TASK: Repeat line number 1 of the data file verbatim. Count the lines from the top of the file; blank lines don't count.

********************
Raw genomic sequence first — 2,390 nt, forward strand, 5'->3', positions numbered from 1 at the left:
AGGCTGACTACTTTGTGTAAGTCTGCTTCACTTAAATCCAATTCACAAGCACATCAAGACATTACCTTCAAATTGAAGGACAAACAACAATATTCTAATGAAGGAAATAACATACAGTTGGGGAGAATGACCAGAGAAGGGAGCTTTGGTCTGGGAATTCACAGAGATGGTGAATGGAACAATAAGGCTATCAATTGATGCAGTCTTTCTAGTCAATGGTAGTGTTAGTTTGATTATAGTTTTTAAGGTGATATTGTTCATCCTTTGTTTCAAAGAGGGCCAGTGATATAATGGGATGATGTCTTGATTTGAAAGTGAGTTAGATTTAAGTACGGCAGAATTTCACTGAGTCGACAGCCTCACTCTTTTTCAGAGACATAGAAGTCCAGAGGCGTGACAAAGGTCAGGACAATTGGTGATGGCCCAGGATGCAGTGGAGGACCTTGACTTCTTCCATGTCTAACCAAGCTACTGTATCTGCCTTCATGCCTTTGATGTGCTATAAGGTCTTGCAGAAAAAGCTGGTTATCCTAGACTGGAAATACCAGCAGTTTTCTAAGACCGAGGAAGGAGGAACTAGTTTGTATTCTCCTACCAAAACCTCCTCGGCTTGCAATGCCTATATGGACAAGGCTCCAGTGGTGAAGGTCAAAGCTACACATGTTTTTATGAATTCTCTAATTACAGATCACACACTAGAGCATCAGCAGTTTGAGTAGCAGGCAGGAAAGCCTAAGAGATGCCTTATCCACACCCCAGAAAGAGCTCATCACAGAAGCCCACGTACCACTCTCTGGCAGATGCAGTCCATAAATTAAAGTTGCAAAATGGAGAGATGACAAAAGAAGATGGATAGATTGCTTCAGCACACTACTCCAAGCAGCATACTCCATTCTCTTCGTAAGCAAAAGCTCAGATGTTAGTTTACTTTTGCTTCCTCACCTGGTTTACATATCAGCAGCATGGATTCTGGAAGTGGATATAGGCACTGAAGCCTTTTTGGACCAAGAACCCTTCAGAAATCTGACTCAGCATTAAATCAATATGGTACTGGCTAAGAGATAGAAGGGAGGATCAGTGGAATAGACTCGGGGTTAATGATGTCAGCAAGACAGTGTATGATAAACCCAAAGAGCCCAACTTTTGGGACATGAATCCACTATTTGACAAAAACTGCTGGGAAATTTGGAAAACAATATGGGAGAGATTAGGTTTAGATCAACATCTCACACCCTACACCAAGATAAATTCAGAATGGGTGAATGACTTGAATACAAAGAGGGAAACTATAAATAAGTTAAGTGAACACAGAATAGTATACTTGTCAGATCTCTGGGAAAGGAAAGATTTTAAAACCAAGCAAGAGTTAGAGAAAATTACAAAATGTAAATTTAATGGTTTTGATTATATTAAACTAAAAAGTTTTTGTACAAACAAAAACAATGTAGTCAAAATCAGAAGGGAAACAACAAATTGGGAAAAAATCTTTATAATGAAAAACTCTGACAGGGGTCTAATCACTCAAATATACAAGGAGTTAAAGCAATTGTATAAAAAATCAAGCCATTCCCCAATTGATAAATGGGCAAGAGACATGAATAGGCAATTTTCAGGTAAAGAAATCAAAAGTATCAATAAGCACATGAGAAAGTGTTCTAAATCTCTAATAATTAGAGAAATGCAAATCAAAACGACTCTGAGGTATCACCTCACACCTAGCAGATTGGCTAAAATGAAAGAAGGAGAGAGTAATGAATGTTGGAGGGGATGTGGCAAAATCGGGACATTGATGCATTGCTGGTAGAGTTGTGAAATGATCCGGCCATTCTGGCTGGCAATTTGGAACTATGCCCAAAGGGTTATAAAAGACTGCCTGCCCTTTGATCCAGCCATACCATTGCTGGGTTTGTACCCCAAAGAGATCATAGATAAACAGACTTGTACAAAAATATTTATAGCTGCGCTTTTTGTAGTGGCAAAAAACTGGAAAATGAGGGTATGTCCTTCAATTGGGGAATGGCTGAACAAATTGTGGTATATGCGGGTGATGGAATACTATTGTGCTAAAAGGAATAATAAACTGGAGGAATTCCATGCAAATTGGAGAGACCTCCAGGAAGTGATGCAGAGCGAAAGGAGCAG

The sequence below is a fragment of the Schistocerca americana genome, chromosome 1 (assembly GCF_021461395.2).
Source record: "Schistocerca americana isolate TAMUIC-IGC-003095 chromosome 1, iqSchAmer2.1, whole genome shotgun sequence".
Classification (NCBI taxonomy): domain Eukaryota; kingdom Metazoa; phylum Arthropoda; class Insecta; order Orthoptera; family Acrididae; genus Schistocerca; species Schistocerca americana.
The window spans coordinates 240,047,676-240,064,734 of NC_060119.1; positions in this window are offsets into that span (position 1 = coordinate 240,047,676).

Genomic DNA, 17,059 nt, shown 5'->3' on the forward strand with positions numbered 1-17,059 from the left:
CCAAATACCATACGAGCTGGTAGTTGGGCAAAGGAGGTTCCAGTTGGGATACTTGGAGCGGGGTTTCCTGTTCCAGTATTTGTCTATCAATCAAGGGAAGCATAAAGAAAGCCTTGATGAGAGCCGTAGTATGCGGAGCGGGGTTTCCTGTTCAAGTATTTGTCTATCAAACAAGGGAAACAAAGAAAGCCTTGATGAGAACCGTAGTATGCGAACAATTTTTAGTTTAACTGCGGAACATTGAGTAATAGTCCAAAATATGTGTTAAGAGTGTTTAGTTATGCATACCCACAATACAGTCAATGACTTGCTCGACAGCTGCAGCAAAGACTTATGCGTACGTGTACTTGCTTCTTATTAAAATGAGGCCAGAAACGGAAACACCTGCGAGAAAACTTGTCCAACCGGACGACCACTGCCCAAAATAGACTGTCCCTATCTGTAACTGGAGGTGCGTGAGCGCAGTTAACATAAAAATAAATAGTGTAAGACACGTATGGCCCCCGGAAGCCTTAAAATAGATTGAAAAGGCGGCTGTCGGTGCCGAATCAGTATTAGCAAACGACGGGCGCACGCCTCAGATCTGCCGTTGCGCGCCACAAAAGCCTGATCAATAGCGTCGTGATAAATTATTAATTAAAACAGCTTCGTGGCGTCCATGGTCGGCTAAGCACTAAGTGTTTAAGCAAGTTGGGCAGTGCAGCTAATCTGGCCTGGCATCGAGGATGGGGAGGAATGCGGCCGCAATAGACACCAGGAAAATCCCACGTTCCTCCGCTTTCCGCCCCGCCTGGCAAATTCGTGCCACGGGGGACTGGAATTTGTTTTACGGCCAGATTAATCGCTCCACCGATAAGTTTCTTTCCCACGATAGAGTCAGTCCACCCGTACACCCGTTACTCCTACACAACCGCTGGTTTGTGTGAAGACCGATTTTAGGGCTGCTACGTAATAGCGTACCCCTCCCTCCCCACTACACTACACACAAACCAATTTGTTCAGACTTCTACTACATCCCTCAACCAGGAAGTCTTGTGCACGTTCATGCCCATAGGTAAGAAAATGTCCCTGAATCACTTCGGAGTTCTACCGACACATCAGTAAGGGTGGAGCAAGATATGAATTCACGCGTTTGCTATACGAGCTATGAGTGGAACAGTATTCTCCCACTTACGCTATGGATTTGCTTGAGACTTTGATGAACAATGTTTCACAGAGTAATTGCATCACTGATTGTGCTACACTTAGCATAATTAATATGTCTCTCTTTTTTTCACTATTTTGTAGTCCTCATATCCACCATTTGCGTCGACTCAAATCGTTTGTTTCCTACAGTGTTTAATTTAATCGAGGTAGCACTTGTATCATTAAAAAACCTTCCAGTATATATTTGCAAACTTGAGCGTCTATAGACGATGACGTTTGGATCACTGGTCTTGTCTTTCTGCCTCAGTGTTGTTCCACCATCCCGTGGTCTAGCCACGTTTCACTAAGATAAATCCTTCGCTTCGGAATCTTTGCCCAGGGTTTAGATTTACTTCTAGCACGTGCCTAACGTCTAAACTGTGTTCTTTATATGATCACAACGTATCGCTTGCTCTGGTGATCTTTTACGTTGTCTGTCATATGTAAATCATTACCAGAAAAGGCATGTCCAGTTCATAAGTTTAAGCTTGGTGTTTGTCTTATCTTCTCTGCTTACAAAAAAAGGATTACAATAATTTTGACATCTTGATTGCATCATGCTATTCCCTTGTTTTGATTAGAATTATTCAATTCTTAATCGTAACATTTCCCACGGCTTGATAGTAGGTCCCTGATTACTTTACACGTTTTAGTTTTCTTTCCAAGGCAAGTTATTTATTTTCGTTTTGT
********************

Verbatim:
Raw genomic sequence first — 2,390 nt, forward strand, 5'->3', positions numbered from 1 at the left: